Haftarah Parshat Bemidbar
May 26, 2012
5 Sivan 5772
The opening verses of this week’s haftarah (2:1-3) are a hiatus from the bleak message found in the first chapter of the prophet’s message and its continuation in the second chapter (2:4-15) where the nation of Israel’s idolatrous portents are portrayed as those of a disloyal wife. In a startling reversal, the prophet blesses the nation: “The number of the people of Israel shall be like that of the sands of the sea, which cannot be measured or counted: and instead of being told, ‘You are not My people,’ they shall be called ‘Children of the Living God’. The people of Judah and the people of Israel shall assemble together and appoint one head over them, and they shall rise from the ground, for marvelous shall be the day of Jezreel! Oh call your brothers ‘My people,’ and your sisters ‘Lovingly Accepted!’”
The fact that these blessings seemingly interrupt a larger prophecy was not lost on the rabbinic sages who sought to glean a message from this literary peculiarity: “Rabbi Akiva said: ‘We learn something from the fact that passages are juxtaposed one next to the other.’ Rabbi [in disagreement] said: ‘Many passages that are juxtaposed are distant from each other as the east is from the west.’ For example: You say: ‘You are not My people’ (Hosea 1:9) and [then] say: ‘The number of My people shall be like the sand of the sea, which cannot be measured or counted.’ (2:1) What does one verse have to do with the other? A parable: [This can be compared] to a king who became angry at his wife. He sent for a scribe (sofer) to come and write for him a get (a bill of divorcement). Before the scribe could arrive, the king reconciled with his wife. Said the king, How can I let the scribe leave without having done any work? So the king said to the scribe: ‘Come write that I double the amount in my wife’s ketuba (wedding contract}. This is what we are to learn from the juxtaposition of these two verses.” (adapted from Sifre Bemidbar 131 Horowitz ed. pp. 169-70)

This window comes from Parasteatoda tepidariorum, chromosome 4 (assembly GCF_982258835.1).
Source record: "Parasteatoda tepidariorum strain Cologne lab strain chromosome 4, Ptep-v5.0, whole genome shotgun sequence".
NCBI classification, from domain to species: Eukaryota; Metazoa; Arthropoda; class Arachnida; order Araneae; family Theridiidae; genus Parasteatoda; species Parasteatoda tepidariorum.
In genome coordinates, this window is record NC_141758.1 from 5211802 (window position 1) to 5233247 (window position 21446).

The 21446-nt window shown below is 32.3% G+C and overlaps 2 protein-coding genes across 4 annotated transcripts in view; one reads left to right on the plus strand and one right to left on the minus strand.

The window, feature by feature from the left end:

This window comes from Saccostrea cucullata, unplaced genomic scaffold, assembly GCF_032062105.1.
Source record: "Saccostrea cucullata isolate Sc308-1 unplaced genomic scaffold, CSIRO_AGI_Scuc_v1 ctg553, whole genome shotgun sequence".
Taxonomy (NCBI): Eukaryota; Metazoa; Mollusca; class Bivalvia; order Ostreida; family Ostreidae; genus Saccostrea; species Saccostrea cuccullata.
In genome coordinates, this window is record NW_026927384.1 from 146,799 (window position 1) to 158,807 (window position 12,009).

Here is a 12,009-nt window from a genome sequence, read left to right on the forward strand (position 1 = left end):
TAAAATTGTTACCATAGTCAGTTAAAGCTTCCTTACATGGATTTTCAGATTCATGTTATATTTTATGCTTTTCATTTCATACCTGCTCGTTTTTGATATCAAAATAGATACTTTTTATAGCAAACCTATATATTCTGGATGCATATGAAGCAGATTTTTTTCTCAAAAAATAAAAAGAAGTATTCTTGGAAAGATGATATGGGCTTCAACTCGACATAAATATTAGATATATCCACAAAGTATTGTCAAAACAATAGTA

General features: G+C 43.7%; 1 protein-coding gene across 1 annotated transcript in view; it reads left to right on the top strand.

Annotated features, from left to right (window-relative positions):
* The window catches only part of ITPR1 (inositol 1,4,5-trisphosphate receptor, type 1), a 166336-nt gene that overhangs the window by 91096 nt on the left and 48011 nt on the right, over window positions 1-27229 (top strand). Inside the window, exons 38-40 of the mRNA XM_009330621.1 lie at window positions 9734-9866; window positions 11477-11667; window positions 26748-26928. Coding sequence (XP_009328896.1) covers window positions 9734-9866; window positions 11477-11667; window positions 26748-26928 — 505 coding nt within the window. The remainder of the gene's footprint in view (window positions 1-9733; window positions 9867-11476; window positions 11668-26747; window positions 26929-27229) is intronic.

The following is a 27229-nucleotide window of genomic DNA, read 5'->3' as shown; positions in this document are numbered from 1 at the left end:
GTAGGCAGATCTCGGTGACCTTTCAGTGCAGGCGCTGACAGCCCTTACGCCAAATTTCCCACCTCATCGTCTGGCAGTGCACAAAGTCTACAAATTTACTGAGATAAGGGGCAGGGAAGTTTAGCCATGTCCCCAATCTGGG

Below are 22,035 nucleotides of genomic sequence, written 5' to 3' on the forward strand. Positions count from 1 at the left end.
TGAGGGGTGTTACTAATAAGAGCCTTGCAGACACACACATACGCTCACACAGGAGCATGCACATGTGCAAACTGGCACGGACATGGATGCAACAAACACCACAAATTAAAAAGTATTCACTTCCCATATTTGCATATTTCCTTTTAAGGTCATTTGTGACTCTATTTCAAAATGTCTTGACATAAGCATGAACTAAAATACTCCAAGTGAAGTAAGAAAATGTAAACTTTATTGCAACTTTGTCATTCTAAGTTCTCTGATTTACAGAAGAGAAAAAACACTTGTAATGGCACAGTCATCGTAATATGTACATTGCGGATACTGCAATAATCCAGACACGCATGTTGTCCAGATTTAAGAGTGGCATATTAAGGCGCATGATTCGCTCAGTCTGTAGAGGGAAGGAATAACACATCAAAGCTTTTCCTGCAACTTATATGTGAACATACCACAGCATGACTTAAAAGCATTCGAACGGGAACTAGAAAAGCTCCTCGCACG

Rabbi Akiva sees an immediate connection whenever two passages are adjoined. Rabbi disagrees and notes that two adjoined passages may not be related at all. It is hard to know from the passage which of these two sages is the author of the parable, but the author of the parable offers it in order to connect these seemingly opposing verses in Hosea. He wants us to note that relationships, including the one between God and Israel, have ups and downs, some of them quite serious. This, however, does not mean that there can be no reconciliation. The relationship between God and Israel, might at times, seem to be at a breaking point. This interpretation wants us to know that even when the relationship seems to be at its nadir, God’s love for His people will be reinvigorated and come back stronger than ever. There is always hope and always the ability to restore our relationship with God. God’s will is there. Ours should be as well.